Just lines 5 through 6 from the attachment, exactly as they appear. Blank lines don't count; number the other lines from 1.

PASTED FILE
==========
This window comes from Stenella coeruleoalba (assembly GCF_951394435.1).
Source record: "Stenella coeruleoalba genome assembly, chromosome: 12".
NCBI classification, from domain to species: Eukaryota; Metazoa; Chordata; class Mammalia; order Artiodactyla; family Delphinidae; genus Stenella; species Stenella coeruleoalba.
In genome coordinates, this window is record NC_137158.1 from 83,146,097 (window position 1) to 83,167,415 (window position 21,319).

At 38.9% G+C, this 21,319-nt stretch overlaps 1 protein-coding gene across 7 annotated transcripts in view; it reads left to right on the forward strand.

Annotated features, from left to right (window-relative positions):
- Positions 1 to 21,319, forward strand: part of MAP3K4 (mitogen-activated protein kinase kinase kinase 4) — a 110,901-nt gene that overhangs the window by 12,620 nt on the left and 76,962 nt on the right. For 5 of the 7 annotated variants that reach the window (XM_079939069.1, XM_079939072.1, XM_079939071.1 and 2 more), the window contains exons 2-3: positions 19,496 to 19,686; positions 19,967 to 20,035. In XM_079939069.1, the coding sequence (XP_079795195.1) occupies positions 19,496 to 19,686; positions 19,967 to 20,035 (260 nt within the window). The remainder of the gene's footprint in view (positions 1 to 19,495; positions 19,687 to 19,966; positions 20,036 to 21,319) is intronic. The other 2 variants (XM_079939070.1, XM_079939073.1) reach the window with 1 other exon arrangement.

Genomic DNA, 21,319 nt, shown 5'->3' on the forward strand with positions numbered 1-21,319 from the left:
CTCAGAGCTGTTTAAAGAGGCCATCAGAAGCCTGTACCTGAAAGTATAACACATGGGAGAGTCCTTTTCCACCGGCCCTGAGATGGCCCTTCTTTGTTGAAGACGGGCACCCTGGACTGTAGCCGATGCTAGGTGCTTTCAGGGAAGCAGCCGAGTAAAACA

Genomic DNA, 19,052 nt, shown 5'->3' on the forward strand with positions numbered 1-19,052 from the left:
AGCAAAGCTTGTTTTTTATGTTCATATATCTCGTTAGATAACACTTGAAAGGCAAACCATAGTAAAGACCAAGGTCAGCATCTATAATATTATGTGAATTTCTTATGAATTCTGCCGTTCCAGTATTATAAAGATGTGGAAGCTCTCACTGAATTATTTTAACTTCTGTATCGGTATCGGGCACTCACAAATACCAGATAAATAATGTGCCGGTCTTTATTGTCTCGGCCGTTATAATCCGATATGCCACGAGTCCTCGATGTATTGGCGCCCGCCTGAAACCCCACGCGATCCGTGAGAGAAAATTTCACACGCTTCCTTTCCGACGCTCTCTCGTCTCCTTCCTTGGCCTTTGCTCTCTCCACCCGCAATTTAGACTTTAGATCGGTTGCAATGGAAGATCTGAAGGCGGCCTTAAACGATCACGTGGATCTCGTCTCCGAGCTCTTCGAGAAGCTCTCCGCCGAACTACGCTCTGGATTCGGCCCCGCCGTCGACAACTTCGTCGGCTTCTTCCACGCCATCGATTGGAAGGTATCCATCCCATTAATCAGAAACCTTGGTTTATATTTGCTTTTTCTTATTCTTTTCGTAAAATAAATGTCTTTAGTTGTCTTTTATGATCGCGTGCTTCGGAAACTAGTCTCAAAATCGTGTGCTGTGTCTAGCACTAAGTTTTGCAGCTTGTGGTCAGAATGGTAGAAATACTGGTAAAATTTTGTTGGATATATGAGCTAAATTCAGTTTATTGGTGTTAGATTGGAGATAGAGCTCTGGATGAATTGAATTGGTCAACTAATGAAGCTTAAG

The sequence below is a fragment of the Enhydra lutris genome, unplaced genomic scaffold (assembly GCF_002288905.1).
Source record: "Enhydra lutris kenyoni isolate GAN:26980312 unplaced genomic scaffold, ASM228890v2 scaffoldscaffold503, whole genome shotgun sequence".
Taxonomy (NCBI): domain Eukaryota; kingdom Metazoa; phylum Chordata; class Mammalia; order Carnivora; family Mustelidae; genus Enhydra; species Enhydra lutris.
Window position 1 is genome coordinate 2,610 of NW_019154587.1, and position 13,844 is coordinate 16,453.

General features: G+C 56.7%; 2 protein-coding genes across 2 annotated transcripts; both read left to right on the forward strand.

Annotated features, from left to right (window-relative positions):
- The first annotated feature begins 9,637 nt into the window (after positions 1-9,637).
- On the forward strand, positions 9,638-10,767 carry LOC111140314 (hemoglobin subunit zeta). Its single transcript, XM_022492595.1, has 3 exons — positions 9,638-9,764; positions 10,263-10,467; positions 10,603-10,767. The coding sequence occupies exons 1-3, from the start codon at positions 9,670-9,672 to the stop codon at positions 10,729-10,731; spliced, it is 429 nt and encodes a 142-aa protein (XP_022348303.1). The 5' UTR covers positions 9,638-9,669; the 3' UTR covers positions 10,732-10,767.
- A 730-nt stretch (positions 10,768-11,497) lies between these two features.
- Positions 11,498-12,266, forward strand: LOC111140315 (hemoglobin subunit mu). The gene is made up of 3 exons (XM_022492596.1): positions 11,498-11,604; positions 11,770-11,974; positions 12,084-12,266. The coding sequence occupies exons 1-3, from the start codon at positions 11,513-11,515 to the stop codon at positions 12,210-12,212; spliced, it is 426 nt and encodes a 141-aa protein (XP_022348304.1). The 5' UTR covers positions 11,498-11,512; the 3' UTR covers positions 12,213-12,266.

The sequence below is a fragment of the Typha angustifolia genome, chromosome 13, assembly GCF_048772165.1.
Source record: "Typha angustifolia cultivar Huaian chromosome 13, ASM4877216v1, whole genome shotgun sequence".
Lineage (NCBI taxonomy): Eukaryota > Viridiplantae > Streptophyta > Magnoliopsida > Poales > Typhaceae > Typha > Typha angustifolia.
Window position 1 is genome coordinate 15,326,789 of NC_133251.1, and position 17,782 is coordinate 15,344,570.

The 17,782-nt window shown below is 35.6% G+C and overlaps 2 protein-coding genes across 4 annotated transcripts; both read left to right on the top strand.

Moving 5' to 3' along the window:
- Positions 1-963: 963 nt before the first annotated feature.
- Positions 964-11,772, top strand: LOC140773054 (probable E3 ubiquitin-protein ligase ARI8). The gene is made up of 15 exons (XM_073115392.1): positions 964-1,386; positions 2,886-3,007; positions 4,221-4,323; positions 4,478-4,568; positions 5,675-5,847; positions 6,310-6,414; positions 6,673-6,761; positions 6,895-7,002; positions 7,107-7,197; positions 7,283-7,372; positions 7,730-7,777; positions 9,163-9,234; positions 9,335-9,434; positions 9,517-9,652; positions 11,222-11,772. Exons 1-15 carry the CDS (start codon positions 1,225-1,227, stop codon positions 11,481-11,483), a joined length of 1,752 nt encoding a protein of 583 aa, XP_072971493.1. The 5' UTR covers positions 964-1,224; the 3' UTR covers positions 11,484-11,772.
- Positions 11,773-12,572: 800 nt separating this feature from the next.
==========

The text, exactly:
At 38.9% G+C, this 21,319-nt stretch overlaps 1 protein-coding gene across 7 annotated transcripts in view; it reads left to right on the forward strand.

Annotated features, from left to right (window-relative positions):